Notion tries to squeeze all the smarts you need to watch over your home into a small white puck. For $220, you get three of those pucks and a bridge that plugs into your wall and connects those sensors to the cloud. You can ask a puck to tell you if your front door is open or closed. You can stick one in the laundry room to watch for leaks or on the ceiling where it will listen for your smoke detector.
Instead of buying a bunch of different specialized sensors to do these same tasks, the Notion sensors adapt to your needs by multitasking. I love the idea of decluttering the smart home, but in practice, Notion doesn’t offer any practical advantage over more specialized sensors like the $40 SmartThings Multipurpose Sensor or the $50 . The app limits what senses you can turn on together, and some of the combinations you can enable don’t make sense.
At the moment, Notion doesn’t work with any other smart home systems either, so if it does detect something wrong, Notion can’t do anything other than send you a push notification. Because of that, Notion isn’t as good at any individual task as the best specialized devices out there. I’d wait for future updates before investing in Notion, or if you know what you want to monitor, you can take your pick from a crowded field of specialized sensors.
Getting the Notion
I tested the $220 three pack of Notion sensors with a bridge. The $300 package might be the best deal — you get five sensors with a bridge. Individually, you can buy an additional bridge for $80 and an additional sensor for $50. Head to the company’s site to make a purchase. Notion’s only available in the US and Canada.
The site also talks about the eight senses of Notion — temperature, acceleration, natural frequency, light, motion, sound, angular rate and water. In the future, Notion could use all of these senses to their full potential and sense the light levels in your home. It could tell you when your propane tank is almost empty. It could even listen for the doorbell.
Right now, those eight senses boil down to four basic options. You can use Notion to monitor when a door opens and closes (including a garage door), Notion will sense temperature, it’ll watch for leaks, and it’ll listen for smoke or CO alarms.
Setup’s pleasingly simple. You need at least one sensor and the bridge to get started. Plug the bridge into any outlet, and you’ll see the light at the top start flashing. Create an account via the app, then you’ll scan the QR code on the back of each sensor to add them to your account. Each bridge can accommodate up to 15 sensors.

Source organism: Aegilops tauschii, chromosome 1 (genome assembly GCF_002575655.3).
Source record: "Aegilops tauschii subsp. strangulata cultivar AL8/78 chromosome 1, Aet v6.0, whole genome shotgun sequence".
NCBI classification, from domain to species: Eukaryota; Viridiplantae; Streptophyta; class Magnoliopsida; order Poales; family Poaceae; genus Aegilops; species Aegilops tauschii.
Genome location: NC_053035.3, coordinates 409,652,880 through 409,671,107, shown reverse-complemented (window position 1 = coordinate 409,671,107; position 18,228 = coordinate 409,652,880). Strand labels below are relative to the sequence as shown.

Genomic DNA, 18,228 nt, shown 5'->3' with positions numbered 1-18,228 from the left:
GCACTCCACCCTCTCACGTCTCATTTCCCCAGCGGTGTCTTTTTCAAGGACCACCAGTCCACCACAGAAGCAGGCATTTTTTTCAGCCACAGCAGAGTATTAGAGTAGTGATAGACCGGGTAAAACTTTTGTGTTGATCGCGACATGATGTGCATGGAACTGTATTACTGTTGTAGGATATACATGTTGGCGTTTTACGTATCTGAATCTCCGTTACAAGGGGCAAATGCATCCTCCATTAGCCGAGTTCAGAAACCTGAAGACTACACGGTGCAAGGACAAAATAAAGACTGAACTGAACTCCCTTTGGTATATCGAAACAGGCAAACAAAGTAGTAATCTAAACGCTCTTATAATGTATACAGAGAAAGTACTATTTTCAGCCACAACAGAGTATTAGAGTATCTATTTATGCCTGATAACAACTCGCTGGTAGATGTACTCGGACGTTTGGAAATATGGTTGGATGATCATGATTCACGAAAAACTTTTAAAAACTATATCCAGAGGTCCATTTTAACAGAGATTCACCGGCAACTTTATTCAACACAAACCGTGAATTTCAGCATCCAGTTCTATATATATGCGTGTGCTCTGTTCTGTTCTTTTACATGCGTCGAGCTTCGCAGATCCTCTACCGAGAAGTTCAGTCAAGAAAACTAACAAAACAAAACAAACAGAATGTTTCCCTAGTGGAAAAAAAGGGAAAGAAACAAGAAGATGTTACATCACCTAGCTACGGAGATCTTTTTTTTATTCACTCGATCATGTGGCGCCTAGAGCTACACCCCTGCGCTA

If you have a big house, you might need more than one bridge so all of your sensors are in range — the bridge had trouble picking up a sensor when I moved it down one floor and over a couple of rooms. Thankfully, you can position the bridge so it doesn’t block the adjacent outlet. Get the bridge and the sensors synced, and you can start placing the latter where you need monitoring via the sticky adhesive on the back.
The limits of multitasking
I used my first sensor to monitor the door of the CNET Smart Home. The app asks you to place the sensor above the knob at the top of the door. I wanted this first sensor to multitask as much as it could, so I used the app to try to enable Notion’s other senses.
The app stopped me from using it to listen to smoke alarms — you can’t enable that feature on a sensor monitoring a door. You can turn on temperature readings, as well as leak detection. Given the placement of the sensor at the top of the door, that first sensor would have issues detecting leaks. By the time the water level got that high, I’d hope I’d already have noticed a problem.
Both the $100and the $100 listen for smoke and CO Alarms, and both can listen for alarms anywhere on the floor of a home. A door sensor that also provided this functionality would have been unique and useful. That combination would have made a lot more sense to me than combining leak detection with a door monitor.
I setup my second sensor as a listener, and the app asked me to place the sensor on the ceiling near my detector. Again, I could enable leak detection for some reason, as well as temperature readings.
I suppose the leak detection could catch a drip in your ceiling when it rains, but you’d have to place it in the exact right spot, so you’d already know there was a problem. I used my third sensor as an actual leak detector, and set it up in the laundry room of the smart home, with temperature readings turned on for that sensor as well.